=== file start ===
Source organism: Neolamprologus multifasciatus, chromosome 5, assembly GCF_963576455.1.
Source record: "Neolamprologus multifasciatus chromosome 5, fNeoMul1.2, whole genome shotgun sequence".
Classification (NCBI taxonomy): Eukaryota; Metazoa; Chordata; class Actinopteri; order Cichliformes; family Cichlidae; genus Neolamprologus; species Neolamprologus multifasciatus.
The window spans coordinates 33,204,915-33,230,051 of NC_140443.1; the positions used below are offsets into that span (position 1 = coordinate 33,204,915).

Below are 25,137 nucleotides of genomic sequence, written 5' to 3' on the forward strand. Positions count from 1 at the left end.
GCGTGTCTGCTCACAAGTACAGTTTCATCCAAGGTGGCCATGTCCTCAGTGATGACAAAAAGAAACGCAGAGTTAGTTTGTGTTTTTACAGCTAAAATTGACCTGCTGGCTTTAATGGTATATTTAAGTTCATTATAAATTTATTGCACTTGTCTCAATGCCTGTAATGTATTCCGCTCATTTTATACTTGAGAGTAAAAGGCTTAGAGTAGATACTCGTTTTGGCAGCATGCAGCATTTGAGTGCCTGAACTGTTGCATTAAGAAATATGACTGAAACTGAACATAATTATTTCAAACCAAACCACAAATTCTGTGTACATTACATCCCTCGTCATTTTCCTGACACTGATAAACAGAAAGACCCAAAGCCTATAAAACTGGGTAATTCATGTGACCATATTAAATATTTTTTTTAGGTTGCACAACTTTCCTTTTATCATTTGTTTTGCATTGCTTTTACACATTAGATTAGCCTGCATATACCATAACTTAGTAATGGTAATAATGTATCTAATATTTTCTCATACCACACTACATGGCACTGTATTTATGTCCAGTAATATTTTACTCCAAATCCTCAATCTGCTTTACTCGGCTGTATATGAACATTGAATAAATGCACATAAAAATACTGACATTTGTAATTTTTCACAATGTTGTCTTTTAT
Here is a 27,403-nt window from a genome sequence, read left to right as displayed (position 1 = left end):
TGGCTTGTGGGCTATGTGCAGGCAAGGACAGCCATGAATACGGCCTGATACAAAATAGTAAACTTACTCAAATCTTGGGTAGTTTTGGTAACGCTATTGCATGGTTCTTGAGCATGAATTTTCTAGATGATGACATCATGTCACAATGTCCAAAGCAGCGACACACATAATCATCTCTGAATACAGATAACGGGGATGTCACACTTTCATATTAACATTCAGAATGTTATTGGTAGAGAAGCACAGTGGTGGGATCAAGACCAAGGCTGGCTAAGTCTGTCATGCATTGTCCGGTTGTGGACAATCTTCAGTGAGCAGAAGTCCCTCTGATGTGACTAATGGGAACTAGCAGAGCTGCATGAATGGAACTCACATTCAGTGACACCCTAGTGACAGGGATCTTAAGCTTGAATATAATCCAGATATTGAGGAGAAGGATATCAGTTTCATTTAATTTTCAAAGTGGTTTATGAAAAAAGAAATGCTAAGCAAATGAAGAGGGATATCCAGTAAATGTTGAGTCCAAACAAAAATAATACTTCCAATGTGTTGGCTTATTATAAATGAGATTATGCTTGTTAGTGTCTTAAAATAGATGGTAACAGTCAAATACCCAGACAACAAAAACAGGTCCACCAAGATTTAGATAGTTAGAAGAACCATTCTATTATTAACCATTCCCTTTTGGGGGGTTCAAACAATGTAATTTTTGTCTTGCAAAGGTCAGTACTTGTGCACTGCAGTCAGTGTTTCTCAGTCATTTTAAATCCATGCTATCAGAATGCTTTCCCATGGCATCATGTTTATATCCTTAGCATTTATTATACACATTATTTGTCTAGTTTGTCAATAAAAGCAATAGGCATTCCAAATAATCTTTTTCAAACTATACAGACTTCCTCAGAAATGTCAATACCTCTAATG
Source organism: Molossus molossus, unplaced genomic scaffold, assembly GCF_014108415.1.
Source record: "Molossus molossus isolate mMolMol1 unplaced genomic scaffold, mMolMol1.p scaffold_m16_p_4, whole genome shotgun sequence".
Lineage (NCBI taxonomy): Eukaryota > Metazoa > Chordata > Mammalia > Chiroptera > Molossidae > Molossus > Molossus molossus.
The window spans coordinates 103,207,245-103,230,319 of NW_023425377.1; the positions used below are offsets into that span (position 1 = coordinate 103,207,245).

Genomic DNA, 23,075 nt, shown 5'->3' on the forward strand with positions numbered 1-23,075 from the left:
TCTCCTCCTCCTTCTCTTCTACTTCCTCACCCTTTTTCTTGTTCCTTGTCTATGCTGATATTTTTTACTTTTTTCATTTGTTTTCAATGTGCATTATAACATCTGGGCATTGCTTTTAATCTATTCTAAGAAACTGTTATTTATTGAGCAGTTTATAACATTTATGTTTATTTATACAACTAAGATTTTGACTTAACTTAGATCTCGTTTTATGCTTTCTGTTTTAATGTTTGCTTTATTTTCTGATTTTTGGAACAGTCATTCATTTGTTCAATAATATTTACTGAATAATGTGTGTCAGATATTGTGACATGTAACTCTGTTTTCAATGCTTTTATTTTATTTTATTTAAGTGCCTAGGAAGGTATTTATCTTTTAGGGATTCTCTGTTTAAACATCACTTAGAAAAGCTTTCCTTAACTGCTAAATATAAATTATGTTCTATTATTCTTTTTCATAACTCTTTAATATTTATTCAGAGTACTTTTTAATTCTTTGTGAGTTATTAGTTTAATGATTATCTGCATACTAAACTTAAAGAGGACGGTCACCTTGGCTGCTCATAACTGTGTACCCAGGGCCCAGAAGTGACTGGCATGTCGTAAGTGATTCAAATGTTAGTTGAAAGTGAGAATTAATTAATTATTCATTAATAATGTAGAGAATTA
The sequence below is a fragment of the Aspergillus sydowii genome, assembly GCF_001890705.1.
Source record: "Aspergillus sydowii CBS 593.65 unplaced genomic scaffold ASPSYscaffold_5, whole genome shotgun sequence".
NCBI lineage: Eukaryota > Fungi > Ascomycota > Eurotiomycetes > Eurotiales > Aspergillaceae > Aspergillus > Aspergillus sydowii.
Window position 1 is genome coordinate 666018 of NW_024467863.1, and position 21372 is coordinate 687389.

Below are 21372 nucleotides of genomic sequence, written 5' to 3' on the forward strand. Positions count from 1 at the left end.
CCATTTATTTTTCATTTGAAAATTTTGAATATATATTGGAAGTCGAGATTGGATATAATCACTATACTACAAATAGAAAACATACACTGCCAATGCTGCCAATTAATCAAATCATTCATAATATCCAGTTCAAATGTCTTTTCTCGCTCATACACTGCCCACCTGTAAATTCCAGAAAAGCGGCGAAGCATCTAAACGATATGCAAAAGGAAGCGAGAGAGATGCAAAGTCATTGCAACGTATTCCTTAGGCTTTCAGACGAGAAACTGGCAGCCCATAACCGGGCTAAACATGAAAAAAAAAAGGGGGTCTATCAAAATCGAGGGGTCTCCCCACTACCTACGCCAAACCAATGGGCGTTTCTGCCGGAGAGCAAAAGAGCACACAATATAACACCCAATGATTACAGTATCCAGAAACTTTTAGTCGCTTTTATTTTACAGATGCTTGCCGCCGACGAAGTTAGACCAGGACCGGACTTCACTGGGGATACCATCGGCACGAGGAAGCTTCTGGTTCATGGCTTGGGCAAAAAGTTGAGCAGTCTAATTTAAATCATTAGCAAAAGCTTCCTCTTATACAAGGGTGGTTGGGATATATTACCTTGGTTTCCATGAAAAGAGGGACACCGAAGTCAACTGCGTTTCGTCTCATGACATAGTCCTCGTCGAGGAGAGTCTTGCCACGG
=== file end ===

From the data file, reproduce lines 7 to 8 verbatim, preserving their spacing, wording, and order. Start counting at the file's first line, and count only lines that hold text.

Here is a 27,403-nt window from a genome sequence, read left to right as displayed (position 1 = left end):
TGGCTTGTGGGCTATGTGCAGGCAAGGACAGCCATGAATACGGCCTGATACAAAATAGTAAACTTACTCAAATCTTGGGTAGTTTTGGTAACGCTATTGCATGGTTCTTGAGCATGAATTTTCTAGATGATGACATCATGTCACAATGTCCAAAGCAGCGACACACATAATCATCTCTGAATACAGATAACGGGGATGTCACACTTTCATATTAACATTCAGAATGTTATTGGTAGAGAAGCACAGTGGTGGGATCAAGACCAAGGCTGGCTAAGTCTGTCATGCATTGTCCGGTTGTGGACAATCTTCAGTGAGCAGAAGTCCCTCTGATGTGACTAATGGGAACTAGCAGAGCTGCATGAATGGAACTCACATTCAGTGACACCCTAGTGACAGGGATCTTAAGCTTGAATATAATCCAGATATTGAGGAGAAGGATATCAGTTTCATTTAATTTTCAAAGTGGTTTATGAAAAAAGAAATGCTAAGCAAATGAAGAGGGATATCCAGTAAATGTTGAGTCCAAACAAAAATAATACTTCCAATGTGTTGGCTTATTATAAATGAGATTATGCTTGTTAGTGTCTTAAAATAGATGGTAACAGTCAAATACCCAGACAACAAAAACAGGTCCACCAAGATTTAGATAGTTAGAAGAACCATTCTATTATTAACCATTCCCTTTTGGGGGGTTCAAACAATGTAATTTTTGTCTTGCAAAGGTCAGTACTTGTGCACTGCAGTCAGTGTTTCTCAGTCATTTTAAATCCATGCTATCAGAATGCTTTCCCATGGCATCATGTTTATATCCTTAGCATTTATTATACACATTATTTGTCTAGTTTGTCAATAAAAGCAATAGGCATTCCAAATAATCTTTTTCAAACTATACAGACTTCCTCAGAAATGTCAATACCTCTAATG